Presentation on theme: "Is Random Model Better? -On its accuracy and efficiency-"— Presentation transcript:
1Is Random Model Better? -On its accuracy and efficiency- Wei FanIBM T.J.WatsonJoint work withHaixun Wang, Philip S. Yu, and Sheng Ma
2Optimal Model Loss function L(t,y) to evaluate performance. t is true label and y is predictionOptimal decision decision y* is the label that minimizes expected loss when x is sampled repeatedly:0-1 loss: y* is the label that appears the most often, i.e., if P(fraud|x) > 0.5, predict fraudcost-sensitive loss: the label that minimizes the “empirical risk”.If P(fraud|x) * $1000 > $90 or p(fraud|x) > 0.09, predict fraud
3How we look for optimal model? NP-hard for most “model representation”We think that simplest hypothesis that fits the data is the best.We employ all kinds of heuristics to look for it.info gain, gini index, Kearns-Mansour, etcpruning: MDL pruning, reduced error-pruning, cost-based pruning.Reality: tractable, but still pretty expensive
4On the other handOccam’s Razor’s interpretation: two hypotheses with the same loss, we should prefer the simpler one.Very complicated hypotheses that are highly accurate:Meta-learningBoosting (weighted voting)Bagging (sampling without replacement)Where are we? The above are very complicated to compute.Question: do we have to?
5Do we have to be “perfect”? 0-1 loss binary problem:P(positive|x) > 0.5, we predict x to be positive.P(positive|x) = 0.6, P(positive|x) = 0.9 makes no difference in final prediction!Cost-sensitive problems:P(fraud|x) * $1000 > $90, we predict x to be fraud.Re-write it P(fraud|x) > 0.09P(fraud|x) = 1.0 and P(fraud|x) = makes no difference.
6Random Decision TreeBuilding several empty iso-depth tree structures without even looking at the data.Example is sorted through a unique path from the root the the leaf. Each tree node records the number of instances belonging to each class.Update each empty node by scanning the data set only once.It is like “classifying” the data.When an example reaches a node, the number of examples belonging to a particular class label increments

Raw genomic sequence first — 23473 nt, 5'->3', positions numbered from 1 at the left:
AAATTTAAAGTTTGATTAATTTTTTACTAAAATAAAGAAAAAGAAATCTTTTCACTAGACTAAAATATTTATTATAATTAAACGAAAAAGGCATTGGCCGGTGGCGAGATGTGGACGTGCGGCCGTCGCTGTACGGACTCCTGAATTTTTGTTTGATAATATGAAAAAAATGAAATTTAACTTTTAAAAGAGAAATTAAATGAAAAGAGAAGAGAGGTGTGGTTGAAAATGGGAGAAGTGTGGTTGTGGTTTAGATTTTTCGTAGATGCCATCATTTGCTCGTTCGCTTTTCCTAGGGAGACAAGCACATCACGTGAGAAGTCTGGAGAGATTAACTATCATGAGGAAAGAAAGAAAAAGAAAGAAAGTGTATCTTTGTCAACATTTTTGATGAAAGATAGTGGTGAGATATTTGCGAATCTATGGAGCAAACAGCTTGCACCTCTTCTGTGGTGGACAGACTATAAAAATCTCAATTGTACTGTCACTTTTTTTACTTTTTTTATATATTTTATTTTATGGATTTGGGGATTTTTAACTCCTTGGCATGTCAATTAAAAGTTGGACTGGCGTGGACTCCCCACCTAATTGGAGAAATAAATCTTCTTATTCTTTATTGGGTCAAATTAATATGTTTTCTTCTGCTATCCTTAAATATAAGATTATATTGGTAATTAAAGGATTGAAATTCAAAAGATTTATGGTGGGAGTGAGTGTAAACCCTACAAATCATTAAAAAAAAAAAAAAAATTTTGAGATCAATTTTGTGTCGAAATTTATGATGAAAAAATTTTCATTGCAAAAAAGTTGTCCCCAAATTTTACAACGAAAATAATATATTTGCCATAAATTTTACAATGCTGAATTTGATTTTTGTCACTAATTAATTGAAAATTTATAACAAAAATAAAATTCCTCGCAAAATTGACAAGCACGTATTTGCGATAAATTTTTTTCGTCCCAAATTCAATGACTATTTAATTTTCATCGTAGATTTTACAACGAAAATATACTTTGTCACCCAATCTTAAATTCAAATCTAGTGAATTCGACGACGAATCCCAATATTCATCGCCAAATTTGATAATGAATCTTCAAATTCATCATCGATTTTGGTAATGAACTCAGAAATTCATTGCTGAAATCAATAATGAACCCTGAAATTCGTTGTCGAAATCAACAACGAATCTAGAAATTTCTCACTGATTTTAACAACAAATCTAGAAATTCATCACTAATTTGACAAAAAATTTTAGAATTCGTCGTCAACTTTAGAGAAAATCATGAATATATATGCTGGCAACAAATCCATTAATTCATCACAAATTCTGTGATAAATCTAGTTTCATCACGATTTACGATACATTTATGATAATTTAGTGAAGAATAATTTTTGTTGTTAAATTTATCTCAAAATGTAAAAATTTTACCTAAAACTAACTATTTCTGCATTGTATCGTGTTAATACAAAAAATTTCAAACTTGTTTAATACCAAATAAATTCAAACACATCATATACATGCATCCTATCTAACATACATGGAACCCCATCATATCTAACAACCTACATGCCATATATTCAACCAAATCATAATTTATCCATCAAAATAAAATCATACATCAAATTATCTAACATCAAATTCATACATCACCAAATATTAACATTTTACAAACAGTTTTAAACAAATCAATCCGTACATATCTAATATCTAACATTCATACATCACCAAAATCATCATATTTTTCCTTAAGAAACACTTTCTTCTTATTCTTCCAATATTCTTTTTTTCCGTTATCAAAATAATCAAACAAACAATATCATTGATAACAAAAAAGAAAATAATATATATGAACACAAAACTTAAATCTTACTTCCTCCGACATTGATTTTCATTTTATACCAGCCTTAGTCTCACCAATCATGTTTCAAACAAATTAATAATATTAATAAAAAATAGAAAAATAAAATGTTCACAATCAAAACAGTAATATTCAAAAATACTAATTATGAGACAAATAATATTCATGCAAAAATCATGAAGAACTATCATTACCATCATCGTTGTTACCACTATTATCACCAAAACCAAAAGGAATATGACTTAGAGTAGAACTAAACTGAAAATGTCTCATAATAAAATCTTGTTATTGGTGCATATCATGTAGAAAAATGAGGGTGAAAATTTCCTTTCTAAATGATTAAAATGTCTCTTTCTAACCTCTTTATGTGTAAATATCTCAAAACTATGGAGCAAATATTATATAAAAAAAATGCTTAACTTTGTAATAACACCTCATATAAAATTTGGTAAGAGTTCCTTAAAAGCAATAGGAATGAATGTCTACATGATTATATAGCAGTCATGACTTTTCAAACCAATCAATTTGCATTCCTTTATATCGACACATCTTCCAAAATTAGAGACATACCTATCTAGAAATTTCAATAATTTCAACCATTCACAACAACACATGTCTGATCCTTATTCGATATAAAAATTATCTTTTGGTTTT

7Classification Each tree outputs membership probability p(fraud|x) = n_fraud/(n_fraud + n_normal)The membership probability from multiple random trees are averaged to approximate the true probabilityLoss function is required to make a decision0-1 loss: p(fraud|x) > 0.5, predict fraudcost-sensitive loss: p(fraud|x) $1000 > $90
8Tree depth To create diversity Half of the number of features Combinations peak at half the size of populationSuch as, combine 2 out 4 gives 6 choices.
9Number of trees Sampling theory: Worst scenario 30 gives pretty good estimate with reasonably small variance10 is usually already in the range.Worst scenarioOnly one feature is relevant. All the rest are noise.Probability:
10Simple Feature Info Gain Limitation:At least one feature with info gain by itselfSame limitation as C4.5 and dtiExample
11Training Efficiency One complete scan of the training data. Memory Requirement:Hold one tree (or better multiple trees)One example read at a time.
12Donation Dataset Decide whom to send charity solicitation letter. It costs $0.68 to send a letter.Loss function
21ConclusionPoint out the reality that conventional inductive learning (single best and multiple complicated) are probably way too complicated beyond necessityPropose a very efficient and accurate random tree algorithm